I Want My Windows XP!
- By Peter Varhol
Our leader Doug Barney is in Redmond again this week, and has delegated
today's Redmond Report to Peter
Varhol, executive editor of reviews at Redmond magazine. Doug will
return to these pages next week.
Microsoft has announced that it will phase
out the availability of Windows XP as an OS option for new system orders
as of Jan. 31, 2008. This phaseout also affects retail sales of the OS. However,
those who build systems for custom and turnkey solutions have an additional
year of availability, until Jan. 31, 2009.
While this means pushing users who are buying new systems to Vista more quickly
than in the past, it doesn't necessarily mean that Microsoft is trying to accelerate
initial sales of its new OS. Rather, it may be that the company is interested
in simplifying its number of offerings in this area. Given the number of Vista
SKUs available, that may not be such a bad idea.
The designation of a sales cutoff date for Windows XP will likely mean accelerated
business for systems vendors such as Dell and HP, as well as strong upgrade
sales, as users look to faster hardware and more memory and disk space than
they may currently have. But for those who want to stick with XP for a while
longer, Microsoft made life just a little more difficult.
It's not clear when the first service pack for Windows Vista will be coming,
but many users have expressed the opinion, perhaps tongue-in-cheek, that they
don't consider a new Microsoft OS to be fully delivered until after the first
service pack. What about you? Would you like the option of choosing Windows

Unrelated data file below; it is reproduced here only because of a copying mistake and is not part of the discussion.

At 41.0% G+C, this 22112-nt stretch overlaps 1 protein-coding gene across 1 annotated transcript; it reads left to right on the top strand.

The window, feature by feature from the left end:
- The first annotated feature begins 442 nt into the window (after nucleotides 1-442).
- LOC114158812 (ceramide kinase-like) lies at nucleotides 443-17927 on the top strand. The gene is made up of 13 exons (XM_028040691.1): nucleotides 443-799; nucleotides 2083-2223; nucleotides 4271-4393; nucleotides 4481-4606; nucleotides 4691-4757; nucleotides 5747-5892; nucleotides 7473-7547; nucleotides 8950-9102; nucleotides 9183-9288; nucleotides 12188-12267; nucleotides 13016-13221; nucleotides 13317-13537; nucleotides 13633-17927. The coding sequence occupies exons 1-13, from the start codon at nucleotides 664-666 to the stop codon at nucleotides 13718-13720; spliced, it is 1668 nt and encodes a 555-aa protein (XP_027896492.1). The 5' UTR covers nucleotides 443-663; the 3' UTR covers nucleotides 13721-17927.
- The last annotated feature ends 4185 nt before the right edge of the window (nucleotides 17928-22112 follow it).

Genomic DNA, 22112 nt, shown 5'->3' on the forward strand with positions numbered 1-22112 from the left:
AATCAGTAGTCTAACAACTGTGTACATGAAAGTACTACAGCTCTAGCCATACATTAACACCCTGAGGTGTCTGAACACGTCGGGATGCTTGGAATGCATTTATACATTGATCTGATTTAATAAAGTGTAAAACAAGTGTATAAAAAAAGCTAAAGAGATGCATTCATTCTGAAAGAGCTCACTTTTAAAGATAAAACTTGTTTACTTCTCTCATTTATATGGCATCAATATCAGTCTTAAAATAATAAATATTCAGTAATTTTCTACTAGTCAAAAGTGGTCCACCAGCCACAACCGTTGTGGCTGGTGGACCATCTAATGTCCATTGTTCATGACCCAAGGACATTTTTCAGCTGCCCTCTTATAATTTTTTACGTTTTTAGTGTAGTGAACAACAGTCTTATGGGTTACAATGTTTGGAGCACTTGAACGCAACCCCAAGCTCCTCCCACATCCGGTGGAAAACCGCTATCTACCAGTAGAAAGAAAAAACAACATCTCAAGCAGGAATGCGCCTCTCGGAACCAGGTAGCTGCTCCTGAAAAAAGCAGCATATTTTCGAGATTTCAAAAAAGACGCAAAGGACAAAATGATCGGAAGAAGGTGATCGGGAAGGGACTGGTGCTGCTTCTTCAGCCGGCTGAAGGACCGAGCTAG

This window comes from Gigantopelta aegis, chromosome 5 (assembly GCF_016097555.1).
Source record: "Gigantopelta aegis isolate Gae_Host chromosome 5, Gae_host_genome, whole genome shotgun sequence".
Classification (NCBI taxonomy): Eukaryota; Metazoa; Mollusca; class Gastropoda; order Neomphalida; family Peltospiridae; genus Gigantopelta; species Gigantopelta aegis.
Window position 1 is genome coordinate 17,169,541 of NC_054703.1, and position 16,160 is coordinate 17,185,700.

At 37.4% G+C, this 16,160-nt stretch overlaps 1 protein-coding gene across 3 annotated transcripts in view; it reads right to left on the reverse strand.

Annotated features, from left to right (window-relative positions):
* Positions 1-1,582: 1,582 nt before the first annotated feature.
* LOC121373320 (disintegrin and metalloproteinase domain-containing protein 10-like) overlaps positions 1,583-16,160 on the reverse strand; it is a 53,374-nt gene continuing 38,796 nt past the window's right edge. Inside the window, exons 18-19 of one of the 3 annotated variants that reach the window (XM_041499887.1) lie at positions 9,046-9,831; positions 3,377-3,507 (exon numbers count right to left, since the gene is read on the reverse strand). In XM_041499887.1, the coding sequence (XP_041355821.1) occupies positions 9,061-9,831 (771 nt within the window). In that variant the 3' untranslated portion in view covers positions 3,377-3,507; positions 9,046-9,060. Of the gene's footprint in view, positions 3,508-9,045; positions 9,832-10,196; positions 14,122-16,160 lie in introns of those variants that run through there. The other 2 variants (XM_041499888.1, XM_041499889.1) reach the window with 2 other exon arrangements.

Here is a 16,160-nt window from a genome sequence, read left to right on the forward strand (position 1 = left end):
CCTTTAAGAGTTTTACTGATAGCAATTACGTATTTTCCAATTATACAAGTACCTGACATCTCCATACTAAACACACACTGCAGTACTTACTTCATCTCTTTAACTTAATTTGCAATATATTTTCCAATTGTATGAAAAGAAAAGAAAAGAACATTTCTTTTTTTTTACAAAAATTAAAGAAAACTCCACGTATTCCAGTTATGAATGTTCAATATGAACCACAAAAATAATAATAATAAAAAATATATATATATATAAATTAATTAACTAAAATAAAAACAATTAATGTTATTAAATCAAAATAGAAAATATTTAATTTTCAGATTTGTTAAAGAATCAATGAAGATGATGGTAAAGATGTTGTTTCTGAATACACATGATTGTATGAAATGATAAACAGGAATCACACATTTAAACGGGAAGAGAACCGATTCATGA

XP for a longer period of time? Let me know at email@example.com.
A Dark Day for BlackBerry Users
At gatherings with fellow industry professionals, sometimes it seems like I'm
the only person in the room without a BlackBerry. So reports that the BlackBerry
push e-mail network went down on Tuesday night must have caused a collective
scream of BlackBerry withdrawal pains from millions of users.
The good news is the system seems to have been restored for most users shortly
before noon on Wednesday.
Reports are still sketchy, but it appeared that millions of devices in North
America were affected. Users who called the support line at RIM received a recorded
message saying that the company is experiencing service disruptions and is working
on the problem by resetting the system. Once the system is working again, it
will take hours to clear out the backlog of messages.
BlackBerry users weren't completely shut down; the device was still able to
operate as a perfectly adequate wireless phone. However, that wasn't likely
to bring much consolation to those who are used to getting their e-mails.
If you're a BlackBerry user, how were you inconvenienced by this blackout?
Let me know at firstname.lastname@example.org.
Would You Use Online Productivity Applications?
With reports of Google
putting together an online office productivity suite, it may be time to
take a look at Microsoft's
Office Live offering to see if your application needs can be met through
Many companies today, primarily small businesses that don't want to make an
investment in software and systems, use hosted solutions via Terminal Services
or Citrix, and may view online productivity applications as a natural extension
of this model.
Perhaps because Microsoft doesn't want to risk cannibalizing its Office franchise,
assembling a productivity suite using the Live products is a bit more difficult.
Office Live isn't a one-for-one replacement of Office; rather, it supports collaboration
on the Web with disk space and features for small business. You'll have to check
out the other offerings here and
assemble your own suite.
While Microsoft claims that its Live products are all in beta, it does charge
for Office Live premium services. The pricing ranges from free to $39.95 a month,
depending on the services, online disk space and e-mail accounts you choose.
Are you willing to use online productivity applications? Give me your feedback
Peter Varhol is the executive editor,
reviews of Redmond magazine and has more than 20 years of experience as a software
developer, software product manager and technology writer. He has graduate degrees
in computer science and mathematics, and has taught both subjects at the university